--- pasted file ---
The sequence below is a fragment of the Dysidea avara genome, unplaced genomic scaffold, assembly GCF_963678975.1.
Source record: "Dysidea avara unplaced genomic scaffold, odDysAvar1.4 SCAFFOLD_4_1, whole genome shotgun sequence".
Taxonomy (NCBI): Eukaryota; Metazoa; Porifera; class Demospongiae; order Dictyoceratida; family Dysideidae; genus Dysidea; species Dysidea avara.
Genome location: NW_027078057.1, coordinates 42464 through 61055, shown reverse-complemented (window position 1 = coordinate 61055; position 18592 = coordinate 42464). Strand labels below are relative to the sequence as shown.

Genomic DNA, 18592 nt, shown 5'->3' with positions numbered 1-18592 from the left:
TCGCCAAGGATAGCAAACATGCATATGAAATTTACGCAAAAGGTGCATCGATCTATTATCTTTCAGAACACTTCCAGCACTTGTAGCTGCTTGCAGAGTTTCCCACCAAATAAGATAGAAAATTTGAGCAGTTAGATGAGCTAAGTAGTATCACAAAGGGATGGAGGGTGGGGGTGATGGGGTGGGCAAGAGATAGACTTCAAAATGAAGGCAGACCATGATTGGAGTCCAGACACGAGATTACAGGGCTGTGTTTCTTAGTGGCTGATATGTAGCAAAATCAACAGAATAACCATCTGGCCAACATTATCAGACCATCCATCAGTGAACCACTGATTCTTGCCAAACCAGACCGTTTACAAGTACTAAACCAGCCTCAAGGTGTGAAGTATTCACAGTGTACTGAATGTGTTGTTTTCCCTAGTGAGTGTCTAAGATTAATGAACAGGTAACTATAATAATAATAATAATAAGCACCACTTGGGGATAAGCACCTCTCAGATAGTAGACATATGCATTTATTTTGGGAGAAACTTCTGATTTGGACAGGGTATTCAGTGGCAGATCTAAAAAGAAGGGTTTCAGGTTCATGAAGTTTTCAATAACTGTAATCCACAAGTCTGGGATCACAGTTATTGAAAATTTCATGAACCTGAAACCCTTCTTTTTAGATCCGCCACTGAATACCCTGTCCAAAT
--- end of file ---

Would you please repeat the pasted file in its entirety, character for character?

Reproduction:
The sequence below is a fragment of the Dysidea avara genome, unplaced genomic scaffold, assembly GCF_963678975.1.
Source record: "Dysidea avara unplaced genomic scaffold, odDysAvar1.4 SCAFFOLD_4_1, whole genome shotgun sequence".
Taxonomy (NCBI): Eukaryota; Metazoa; Porifera; class Demospongiae; order Dictyoceratida; family Dysideidae; genus Dysidea; species Dysidea avara.
Genome location: NW_027078057.1, coordinates 42464 through 61055, shown reverse-complemented (window position 1 = coordinate 61055; position 18592 = coordinate 42464). Strand labels below are relative to the sequence as shown.

Genomic DNA, 18592 nt, shown 5'->3' with positions numbered 1-18592 from the left:
TCGCCAAGGATAGCAAACATGCATATGAAATTTACGCAAAAGGTGCATCGATCTATTATCTTTCAGAACACTTCCAGCACTTGTAGCTGCTTGCAGAGTTTCCCACCAAATAAGATAGAAAATTTGAGCAGTTAGATGAGCTAAGTAGTATCACAAAGGGATGGAGGGTGGGGGTGATGGGGTGGGCAAGAGATAGACTTCAAAATGAAGGCAGACCATGATTGGAGTCCAGACACGAGATTACAGGGCTGTGTTTCTTAGTGGCTGATATGTAGCAAAATCAACAGAATAACCATCTGGCCAACATTATCAGACCATCCATCAGTGAACCACTGATTCTTGCCAAACCAGACCGTTTACAAGTACTAAACCAGCCTCAAGGTGTGAAGTATTCACAGTGTACTGAATGTGTTGTTTTCCCTAGTGAGTGTCTAAGATTAATGAACAGGTAACTATAATAATAATAATAATAAGCACCACTTGGGGATAAGCACCTCTCAGATAGTAGACATATGCATTTATTTTGGGAGAAACTTCTGATTTGGACAGGGTATTCAGTGGCAGATCTAAAAAGAAGGGTTTCAGGTTCATGAAGTTTTCAATAACTGTAATCCACAAGTCTGGGATCACAGTTATTGAAAATTTCATGAACCTGAAACCCTTCTTTTTAGATCCGCCACTGAATACCCTGTCCAAAT